“The colt was practically sneering at him. Smith was standing by the track rail when a weedy three-year-old bay stopped short in front of him, swung his head, and eyed him with an arch expression,” The Observer wrote of Smith’s first time meeting Seabiscuit. “'He looked right down his nose at me,' Smith remembered, 'like he was saying, ‘Who the devil are you?’ Man and horse stood on opposite sides of the rail for a long moment, sizing each other up. Smith watched the animal's rump swing around and go. Thin, yes, but he had an engine on him.”
Seabiscuit ended up winning the race. He and Smith met eyes again when the horse came into the winner's circle; Smith nodded and he swore the horse nodded right back. It was as if they knew they would one day meet again to change each other's lives.
[Video: Watch Seabiscuit: American's Legendary Racehorse here]
It was a deal. Howard purchased Seabiscuit from the horse’s trainer Fitzsimmons for just $8,000. It took some time for the horse to come into his own in Howard's barn; he was underweight, lazy, and a menace to everyone that had to work with him. The horse disliked running and spent most of his days pacing in his stall. But with his watchful eye and unending patience, Smith was able to transform Seabiscuit into a horse that learned to love the feeling of running - and winning.
They partnered Seabiscuit with jockey Red Pollard. Like Howard, Pollard had been born in affluence. However, his family lost their brickyard in a flood in 1915 and Pollard was thrown into a life of poverty. For many years he struggled as a jockey; he was tall, standing 5 foot 7, and had lost vision in his right eye when a rock hit him during a race - a secret he kept as he would not have been allowed to ride had his loss of vision been known. Much like Seabiscuit, Pollard was down on his luck when Smith asked him to ride.
The unlikely team of an owner who turned tragedy into fortune, a trainer who rarely spoke, a half-blind jockey, and a rundown horse began to climb their way up the ladder of horse racing together. They began winning handicaps and even setting records. The American people were smitten and Charles S. Howard knew that his horse was exactly the type of hero his country needed.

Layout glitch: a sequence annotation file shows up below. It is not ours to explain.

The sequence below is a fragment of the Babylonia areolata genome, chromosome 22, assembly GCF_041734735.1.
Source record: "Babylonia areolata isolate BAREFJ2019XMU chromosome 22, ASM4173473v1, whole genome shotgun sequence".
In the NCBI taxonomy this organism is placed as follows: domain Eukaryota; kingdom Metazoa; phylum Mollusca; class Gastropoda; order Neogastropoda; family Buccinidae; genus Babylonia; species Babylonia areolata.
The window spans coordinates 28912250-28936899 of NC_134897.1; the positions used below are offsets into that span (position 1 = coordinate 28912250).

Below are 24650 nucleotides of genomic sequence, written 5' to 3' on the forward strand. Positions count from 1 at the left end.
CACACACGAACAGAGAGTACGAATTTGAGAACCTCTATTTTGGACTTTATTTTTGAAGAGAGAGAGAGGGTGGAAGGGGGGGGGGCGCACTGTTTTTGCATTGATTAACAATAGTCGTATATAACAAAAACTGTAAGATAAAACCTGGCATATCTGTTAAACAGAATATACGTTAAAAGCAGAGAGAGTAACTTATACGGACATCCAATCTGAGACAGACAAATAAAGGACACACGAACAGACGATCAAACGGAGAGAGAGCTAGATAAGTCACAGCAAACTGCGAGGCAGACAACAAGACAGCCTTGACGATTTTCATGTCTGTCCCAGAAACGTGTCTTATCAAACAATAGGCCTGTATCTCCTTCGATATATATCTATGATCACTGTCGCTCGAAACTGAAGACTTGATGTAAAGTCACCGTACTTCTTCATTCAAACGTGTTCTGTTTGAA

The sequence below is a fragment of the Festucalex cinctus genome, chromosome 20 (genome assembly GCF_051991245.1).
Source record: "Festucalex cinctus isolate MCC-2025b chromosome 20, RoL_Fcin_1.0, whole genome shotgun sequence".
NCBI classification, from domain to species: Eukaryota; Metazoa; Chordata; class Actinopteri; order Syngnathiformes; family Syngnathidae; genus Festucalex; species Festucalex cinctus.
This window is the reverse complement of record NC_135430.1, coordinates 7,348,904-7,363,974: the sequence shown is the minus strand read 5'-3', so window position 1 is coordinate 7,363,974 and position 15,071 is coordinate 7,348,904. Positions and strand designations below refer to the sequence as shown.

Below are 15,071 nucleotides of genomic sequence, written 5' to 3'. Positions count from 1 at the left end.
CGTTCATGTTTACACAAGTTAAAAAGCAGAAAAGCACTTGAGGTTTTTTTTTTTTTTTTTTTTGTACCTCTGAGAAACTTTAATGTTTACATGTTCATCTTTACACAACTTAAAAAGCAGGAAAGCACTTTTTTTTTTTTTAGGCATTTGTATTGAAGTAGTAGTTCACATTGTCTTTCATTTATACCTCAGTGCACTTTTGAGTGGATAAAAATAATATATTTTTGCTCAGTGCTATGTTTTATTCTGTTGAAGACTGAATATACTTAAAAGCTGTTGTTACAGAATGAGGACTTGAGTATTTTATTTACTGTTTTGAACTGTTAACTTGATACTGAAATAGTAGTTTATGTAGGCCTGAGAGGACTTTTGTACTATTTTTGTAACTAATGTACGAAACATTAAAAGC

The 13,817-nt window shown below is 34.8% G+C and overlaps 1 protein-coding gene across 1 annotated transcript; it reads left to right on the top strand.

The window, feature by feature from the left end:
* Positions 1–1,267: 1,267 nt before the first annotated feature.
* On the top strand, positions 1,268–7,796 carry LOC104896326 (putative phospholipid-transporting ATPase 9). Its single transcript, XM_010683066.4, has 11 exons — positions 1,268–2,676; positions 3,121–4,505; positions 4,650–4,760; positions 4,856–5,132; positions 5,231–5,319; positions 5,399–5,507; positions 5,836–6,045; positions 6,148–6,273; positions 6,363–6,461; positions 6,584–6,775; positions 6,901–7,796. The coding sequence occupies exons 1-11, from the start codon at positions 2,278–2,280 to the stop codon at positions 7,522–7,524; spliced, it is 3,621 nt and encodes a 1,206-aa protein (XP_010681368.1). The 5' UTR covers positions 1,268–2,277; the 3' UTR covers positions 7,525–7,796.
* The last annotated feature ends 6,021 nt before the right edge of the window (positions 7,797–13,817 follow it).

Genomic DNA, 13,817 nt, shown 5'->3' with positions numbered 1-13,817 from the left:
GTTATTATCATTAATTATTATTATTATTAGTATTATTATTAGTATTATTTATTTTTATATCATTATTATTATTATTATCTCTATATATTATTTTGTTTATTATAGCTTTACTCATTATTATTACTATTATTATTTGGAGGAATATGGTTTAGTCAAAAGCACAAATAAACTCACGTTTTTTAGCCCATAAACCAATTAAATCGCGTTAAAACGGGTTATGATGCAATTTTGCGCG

The Depression left each American looking for a way to escape. People flocked to the theater to lose themselves in movies and crowded around radios to listen to sports coverage. Thoroughbred horse racing’s popularity soared during this time; the exciting narration style of a race call over the radio was prime entertainment.
Howard always had a knack for marketing and he was keen to use this skill on Seabiscuit. He didn’t only want the horse to be a success on the racetrack, he wanted him to become an American hero. The horse’s story was enough for people to flock to racetracks across the country to watch him race. They heard the story of this run-down, losing horse turning his luck around to become a star and wished to have the same thing happen to them.
Howard took advantage of the American People’s desire for escapism by making sure that the press was always reporting on Seabiscuit's exploits. He was known to send champagne to reporters and call them with scoops. The press would even gossip about Seabiscuit in the same way that they gossiped about the big stars in Hollywood.
“One inventive scribe wrote that trainer Tom Smith poured two quarts of Golden Rod beer for Seabiscuit to drink before each race,” PBS published. “If this brew is denied the stallion, the imaginative writer wrote, the horse ‘whinnies and stomps to indicate displeasure.’”
The public love for Seabiscuit grew and grew every year, especially by 1938 when Seabiscuit had two incredibly close calls in the Santa Anita Handicap and was slated to run in a match race against Triple Crown winner War Admiral. Movie theaters played coverage of his races and his picture was all over the newspapers. Seabiscuit was the #1 newsmaker of 1938, ranking above President Franklin D. Roosevelt and Adolf Hitler. 40 million people tuned in to listen to Seabiscuit defeat War Admiral in their long-awaited match race.
The press weren’t the only ones to take advantage of Seabiscuit’s incredible rise to the top. His likeness was used to promote everything from hats, to hotels, pinball games, to laundry services, and even crates of oranges. Something regarding Seabiscuit was around every corner - “Seabiscuit-itis” had taken over America.
Seabiscuit tore a ligament in his ankle shortly after his famed triumph over War Admiral in their match race. In the final display of his greatness, Seabiscuit recovered and finally won the $100,000 Santa Anita Handicap in 1940. His fairytale story had culminated in the most incredible way possible.
Thanks to Charles S. Howard’s ability to promote his horse to the press, every single American knew of Seabiscuit’s great story. They were all touched by his story of going from a rundown, losing horse to a horse capable of winning the best races and defeating great horses. His story still inspires us 82 years later and likely will forever.